Car Bodies

  • Aluminium has a lower density so the car will be lighter and have a better fuel economy. A car made of aluminium corrodes less but it does cost alot more than steel and iron which is why steel is often used instead. Used in the engine parts
  • Steel is strong
  • Glass is transparent so is used in the windows
  • Plastics are light and hardwearing so they are used for internal coverings
  • Fibres are hard-wearing and so are used in seating and flooring

Recycling cars is important and alot of metal from them is recycled. EU laws now say 85% of cars should be recycled. The biggest problem is sorting out all the different types of materials

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Acids and Bases

Acids from pH 1-4. pH 1 is car batteries and stomach acid, vinegar and lemon juice are pH 3 and acid rain is pH 4. Neutral is pH 5- 7. Normal rain is pH 5 and pure water pH 7. Alkalies are pH 8-14. Washing up liquid is pH 8, soap powder is pH 11 and drain cleaner pH 14.

An indicator changes colour depending on the pH of a substance which is very useful for estimating.

Acids and Bases neutralise eachother

  • An acid is a substance with a pH of less than 7, Acids H+ ions in water so the pH of an acid is determined by the concentration of the H+ ions
  • A base is a substance with a pH of greater than 7. An alkali is a base that is soluble in water. Alkalis form OH- ions in water
  • The reaction between acids and bases is called neutralisation: acid + base -> salt + water
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Reactions of Acids

Metal Oxides and Metal Hydroxides are Bases

  • Some metal Oxides and Metal Hydroxides dissolve in water and the soluble compounds are alkalis and even bases that won't dissolve in water will react with acids
  • Acid + Metal Oxide -> Salt + Water
  • Acid + Metal Hydroxide -> Salt + Water
  • Hydrochloric Acid + Copper Acid -> Copper Chloride + Water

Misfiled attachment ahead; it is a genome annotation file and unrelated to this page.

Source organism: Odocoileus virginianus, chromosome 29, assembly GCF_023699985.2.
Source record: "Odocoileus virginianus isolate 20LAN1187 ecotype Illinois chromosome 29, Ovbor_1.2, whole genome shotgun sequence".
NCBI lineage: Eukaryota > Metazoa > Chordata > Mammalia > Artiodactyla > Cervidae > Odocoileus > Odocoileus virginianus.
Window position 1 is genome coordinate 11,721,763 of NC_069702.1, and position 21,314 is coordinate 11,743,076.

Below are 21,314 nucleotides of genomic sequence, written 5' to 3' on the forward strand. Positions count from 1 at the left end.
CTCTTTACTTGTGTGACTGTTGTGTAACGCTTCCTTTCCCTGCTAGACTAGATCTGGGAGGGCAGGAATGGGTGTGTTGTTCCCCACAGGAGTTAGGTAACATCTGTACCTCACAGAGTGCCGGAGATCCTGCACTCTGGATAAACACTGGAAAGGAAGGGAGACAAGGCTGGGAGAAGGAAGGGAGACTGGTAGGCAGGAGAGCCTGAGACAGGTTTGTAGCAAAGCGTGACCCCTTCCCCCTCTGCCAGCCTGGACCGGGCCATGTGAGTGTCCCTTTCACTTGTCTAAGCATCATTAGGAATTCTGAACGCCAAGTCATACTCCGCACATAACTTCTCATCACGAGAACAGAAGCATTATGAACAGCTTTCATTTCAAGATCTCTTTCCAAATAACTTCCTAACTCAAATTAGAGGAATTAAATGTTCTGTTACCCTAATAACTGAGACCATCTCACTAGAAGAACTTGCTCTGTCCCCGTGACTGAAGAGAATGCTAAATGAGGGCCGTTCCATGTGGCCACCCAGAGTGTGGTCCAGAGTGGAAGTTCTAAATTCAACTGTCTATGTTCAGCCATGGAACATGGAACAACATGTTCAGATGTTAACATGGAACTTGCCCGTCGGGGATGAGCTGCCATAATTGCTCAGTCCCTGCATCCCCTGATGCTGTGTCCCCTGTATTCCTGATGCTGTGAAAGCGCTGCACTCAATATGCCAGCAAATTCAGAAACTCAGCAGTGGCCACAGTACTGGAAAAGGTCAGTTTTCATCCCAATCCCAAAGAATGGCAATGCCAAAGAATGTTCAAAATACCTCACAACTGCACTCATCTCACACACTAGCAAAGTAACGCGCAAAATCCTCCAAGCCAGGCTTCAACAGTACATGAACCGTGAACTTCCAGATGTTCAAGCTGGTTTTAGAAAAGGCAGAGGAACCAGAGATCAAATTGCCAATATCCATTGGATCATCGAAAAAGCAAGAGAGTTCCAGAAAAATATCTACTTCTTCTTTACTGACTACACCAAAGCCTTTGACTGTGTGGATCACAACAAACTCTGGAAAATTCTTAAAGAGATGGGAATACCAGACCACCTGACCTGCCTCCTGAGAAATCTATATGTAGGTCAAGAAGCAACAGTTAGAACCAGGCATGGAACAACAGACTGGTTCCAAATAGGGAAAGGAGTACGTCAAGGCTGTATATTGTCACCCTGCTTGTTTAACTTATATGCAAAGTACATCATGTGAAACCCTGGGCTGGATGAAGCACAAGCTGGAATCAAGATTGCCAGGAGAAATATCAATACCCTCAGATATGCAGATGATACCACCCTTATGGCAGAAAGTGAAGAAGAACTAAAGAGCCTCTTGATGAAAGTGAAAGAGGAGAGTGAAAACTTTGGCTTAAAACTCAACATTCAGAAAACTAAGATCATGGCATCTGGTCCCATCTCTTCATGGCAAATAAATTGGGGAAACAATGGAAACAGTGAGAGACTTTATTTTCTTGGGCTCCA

Acids and Carbonates produce Carbon Dioxide

  • Acid + Carbonate -> Salt + Water + Carbon Dioxide
  • Hydrochloric Acid + Sodium Carbonate -> Sodium Chloride + Water + Carbon Dioxide

Acids and Ammonia produce Ammonium Salts

  • Acid + Ammonia -> Ammonium Salts
  • Hydrochloric acid + ammonia -> ammonium chloride
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The three main essential elements in fertilisers are phosphorus, nitrogen and potassium. These elements are missing from the soil if they have been used up by a previous crop. Fertilisers replace these elements or provide more of them which increases the crop yield. The fertiliser must first dissolve in water

The population of the World is increasing rapidly and fertilisers increase the crop yield so the more fertiliser we make, the more people we can feed. If we use too many fertilisers we risk polluting our water supplies and causing eutrophication

When fertiliser is put on fields some of it inevitably runs off and goes into rivers and streams. The level of nitrates and phosphates in the water increases. Algae living in the water use the nutrients to multiply rapidly creating an algae boom which blocks off the light to the river plants below and they die. Aerobic bacteria feed on dead plants and start to multiply and they use up the oxygen in the water so anything dies. This process is called eutrophication

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Preparing Fertilisers

You can make most fertilisers through the titration method as you can pick an acid and alkali to get the salt that you want. However, you need ammonia and nitric acid to get ammonium nitrate which is a fertiliser.

Percentage Yield

  • The mass of a product that you end up with is called the YIELD of a reaction
  • In practice you never get 100% yield as not all the reactant will be converted into a product which will mean the product is slightly less than you would expect. The more reactants you start with the higher the actual yield.